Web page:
Trudy Andrew | Canadian Author

Foal Tails

It never really felt like spring, until the foals began to arrive. There’s little that can create a smile like a foal skipping and gamboling about. Multiply that, and you’re guaranteed more smiles, and a good many chuckles as well.
Sadly, things don’t always work to plan. Sometimes foals are lost. Sometimes mares are lost, and once in a while, the mare doesn’t produce enough milk, to feed her new foal. A foal must have colustrum milk shortly after birth, something available from many equine vets, but there’s still the problem of how to feed baby. Many go with milk replacer for foals. Never feed a foal, cow’s milk. It can shut your foal’s gut down and kill it! We go the goat milk route. If a goat isn’t available, we buy from a grocery store. This story is about Merry Anna, our orphan foal that really wasn’t.
Within a few days of being born, it was beginning to look like something wasn’t quite right. She appeared lethargic, and somewhat depressed as well. I checked the mare, and she had milk. We’d also observed the bay filly nursing. Something wasn’t quite right, yet I couldn’t put my finger on it. Running my hands over the far too quiet filly, I frowned. I could feel all sorts of little bumps. Upon closer inspection, these were actually little scabs. This wasn’t good, not good at all. There didn’t seem to be anything obviously wrong, yet somehow, something sure as shooting was. I decided to err on the side of caution. I gave my most excellent, knowledgeable vet a call, and after a brief discussion, it was decided that I would take her in.
Now, Merry Anna’s dam was about the sweetest, old horse, you could ever want to know. She’d been a trusted mount for my son when the time had come to move up from his beloved Shetland, Chauncey, and trusted us, as much as we trusted her. I decided to leave her at home, and just take Annie, as we were already fondly calling her filly. After all, Anna didn’t get at all upset or worried whenever we did anything with baby, and it was less risky as well. So, we bedded the trailer nice and deep, lifted Merry Anna in, and were soon on our way.
At the vet’s, I was somewhat relieved that Annie appeared a bit perkier. Standing with her outside of the clinic, after having a checkup and samples taken, I smiled when she frolicked around with little crowhops. I figured, if she felt good enough to do that, things couldn’t be all that bad. I couldn’t have been more wrong. When the vet returned and asked me how valuable she was, my heart sank. Turned out she needed a blood transfusion. Needless to say, Annie got her transfusion, stayed at the vet’s a few days, and I had a rather heart-stopping bill to pay. I now owned, a very expensive foal.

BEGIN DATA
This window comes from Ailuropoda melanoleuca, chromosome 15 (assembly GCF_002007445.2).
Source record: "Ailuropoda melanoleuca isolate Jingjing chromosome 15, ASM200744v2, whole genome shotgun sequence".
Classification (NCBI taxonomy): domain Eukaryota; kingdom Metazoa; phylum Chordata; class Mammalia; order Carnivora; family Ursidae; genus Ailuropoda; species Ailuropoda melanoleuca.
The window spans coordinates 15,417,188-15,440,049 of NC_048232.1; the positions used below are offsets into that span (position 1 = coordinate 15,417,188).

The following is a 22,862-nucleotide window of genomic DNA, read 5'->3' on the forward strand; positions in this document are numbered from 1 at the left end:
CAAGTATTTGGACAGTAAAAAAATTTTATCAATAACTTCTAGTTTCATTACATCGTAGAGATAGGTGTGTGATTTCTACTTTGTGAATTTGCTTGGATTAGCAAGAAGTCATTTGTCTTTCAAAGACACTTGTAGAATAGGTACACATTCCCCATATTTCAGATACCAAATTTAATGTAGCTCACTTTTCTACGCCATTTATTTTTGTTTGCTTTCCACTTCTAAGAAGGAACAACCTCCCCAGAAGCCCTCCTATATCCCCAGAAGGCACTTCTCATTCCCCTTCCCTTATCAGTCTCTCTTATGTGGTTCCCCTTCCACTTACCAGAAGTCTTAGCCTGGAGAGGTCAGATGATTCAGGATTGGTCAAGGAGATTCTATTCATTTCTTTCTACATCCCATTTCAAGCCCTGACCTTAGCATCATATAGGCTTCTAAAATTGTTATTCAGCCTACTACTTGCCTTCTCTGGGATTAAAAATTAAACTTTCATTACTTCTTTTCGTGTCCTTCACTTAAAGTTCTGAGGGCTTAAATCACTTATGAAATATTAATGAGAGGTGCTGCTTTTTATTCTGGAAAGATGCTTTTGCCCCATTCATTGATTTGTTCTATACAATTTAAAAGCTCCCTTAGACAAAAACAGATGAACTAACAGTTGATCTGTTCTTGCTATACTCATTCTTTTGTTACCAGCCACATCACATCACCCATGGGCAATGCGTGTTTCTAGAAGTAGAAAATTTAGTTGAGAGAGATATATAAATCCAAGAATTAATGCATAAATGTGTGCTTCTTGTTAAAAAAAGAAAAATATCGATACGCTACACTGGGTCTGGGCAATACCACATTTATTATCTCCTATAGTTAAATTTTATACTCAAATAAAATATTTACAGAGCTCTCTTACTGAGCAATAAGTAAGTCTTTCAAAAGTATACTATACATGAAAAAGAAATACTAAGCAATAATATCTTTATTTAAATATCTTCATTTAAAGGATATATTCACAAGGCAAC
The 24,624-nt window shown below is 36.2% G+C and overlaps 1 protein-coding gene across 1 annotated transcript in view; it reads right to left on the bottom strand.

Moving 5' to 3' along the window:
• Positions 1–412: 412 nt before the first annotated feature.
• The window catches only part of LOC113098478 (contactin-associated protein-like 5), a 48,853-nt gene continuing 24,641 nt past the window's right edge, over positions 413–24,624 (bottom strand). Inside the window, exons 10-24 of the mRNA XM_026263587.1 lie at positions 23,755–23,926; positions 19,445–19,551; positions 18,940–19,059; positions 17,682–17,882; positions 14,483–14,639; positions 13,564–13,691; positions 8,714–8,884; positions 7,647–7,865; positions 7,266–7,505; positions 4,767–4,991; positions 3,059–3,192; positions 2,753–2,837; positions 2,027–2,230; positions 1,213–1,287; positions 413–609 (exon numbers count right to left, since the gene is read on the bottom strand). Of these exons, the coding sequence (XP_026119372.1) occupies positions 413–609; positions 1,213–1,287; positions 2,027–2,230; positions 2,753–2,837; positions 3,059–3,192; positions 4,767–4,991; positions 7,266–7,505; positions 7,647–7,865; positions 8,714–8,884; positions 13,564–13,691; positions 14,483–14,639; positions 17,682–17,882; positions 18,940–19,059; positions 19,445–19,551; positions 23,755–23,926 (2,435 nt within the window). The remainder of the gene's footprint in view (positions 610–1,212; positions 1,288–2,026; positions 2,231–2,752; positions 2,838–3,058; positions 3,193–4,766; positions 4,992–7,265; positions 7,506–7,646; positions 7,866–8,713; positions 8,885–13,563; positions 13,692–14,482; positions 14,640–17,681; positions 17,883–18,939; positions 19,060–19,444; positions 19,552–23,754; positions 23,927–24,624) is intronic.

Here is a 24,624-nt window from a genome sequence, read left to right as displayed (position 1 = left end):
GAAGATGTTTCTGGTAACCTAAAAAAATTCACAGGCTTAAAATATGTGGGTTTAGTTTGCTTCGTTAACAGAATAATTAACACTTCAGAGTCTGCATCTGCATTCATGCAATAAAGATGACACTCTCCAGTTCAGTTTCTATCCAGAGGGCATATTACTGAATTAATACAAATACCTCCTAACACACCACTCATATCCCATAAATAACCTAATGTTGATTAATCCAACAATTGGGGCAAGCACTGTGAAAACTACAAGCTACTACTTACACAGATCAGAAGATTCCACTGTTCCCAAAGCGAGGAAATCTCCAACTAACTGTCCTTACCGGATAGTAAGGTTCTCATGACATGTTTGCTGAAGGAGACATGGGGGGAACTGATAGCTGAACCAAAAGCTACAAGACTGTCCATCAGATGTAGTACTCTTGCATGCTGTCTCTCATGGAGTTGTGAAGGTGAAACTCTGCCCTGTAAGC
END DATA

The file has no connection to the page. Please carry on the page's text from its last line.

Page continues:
As it turned out, her dam, Anna, was not producing enough milk anyway. Not the cause of the problem, but it certainly would quickly create one. We decided to go a different route, and find a nanny goat. Now, goat milk is on par with horse milk, plus goats could produce a healthy volume, suitable to raise a foal. It was time to rent a goat. Lucky for me, a friend had goats, and they were hand-milked. The problem was solved, sort of. The trick now, was to get the pair to bond. Annie was willing. Gardenia the goat, not so much.
I’m a big believer in a solution to every problem, and as stubborn as she was, I was more so. Gardenia and her new charge were secluded in the barn. Far away from the sounds of other animals. We taught her to hop onto a bale of straw so Annie could reach a bit easier. One person would restrain Gardenia, while the other guided the filly to a hot meal. It took persistence, but within 3 days, we only had to encourage Gardenia to hop onto the bale. She no longer objected to nursing a foal.
After about 5 days, I wanted to get the stall stripped down. We’d been adding fresh straw instead of cleaning, in an effort to keep the goat calm. As the pair were now bonded, I had the kids lead Gardenia, and simply keep an eye on Annie. They were very young back then, and thought it great fun. I was barely started my task, when my son came barrelling back into the barn, “Mom, Mom! Gardenia died!”
I hurried back out with him, only to find the goat staggering back onto her feet, my little sweetpea consoling and comforting her.
“Annie started running Round,” my daughter excitedly told me, “and Gardenia called her, then fell down,” she went on to explain, as serious as could be, “We thought she died.”
Right then, I realized what had happened. Gardenia had become stressed, and fainted! It was something that happened now and again over the next few months. Annie would race around, as foals are apt to do, Gardenia would worry, and faint.
Goat and filly became very close and completely bonded. The goat came to understand horse, and Annie understood goat. Gardenia was, to all extent and purpose, Annie’s mother. They stayed together until Annie was 3 and a half months old. I thought it was time to wean them, before Annie got any bigger and possibly accidentally injured her adoptive mother. Annie went into the box stall while the kids loaded the goat into the trailer. They were barely 10 feet from it, when there was a thud from inside. Gardenia had fainted again. It was a summer to remember, and Merry Anna grew into a beautiful mare. Gardenia never raised another foal, but did a brilliant job of the one she did.

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About Trudy Andrew

Trudy Andrew lives on a small farm just east of Winnipeg, Manitoba, where she enjoys her Morgan horses. A dreamer since she was a child, its no surprise to those who know her well that her imagination would find an outlet in writing, as it has in the past through artwork.
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 Oakbank, MB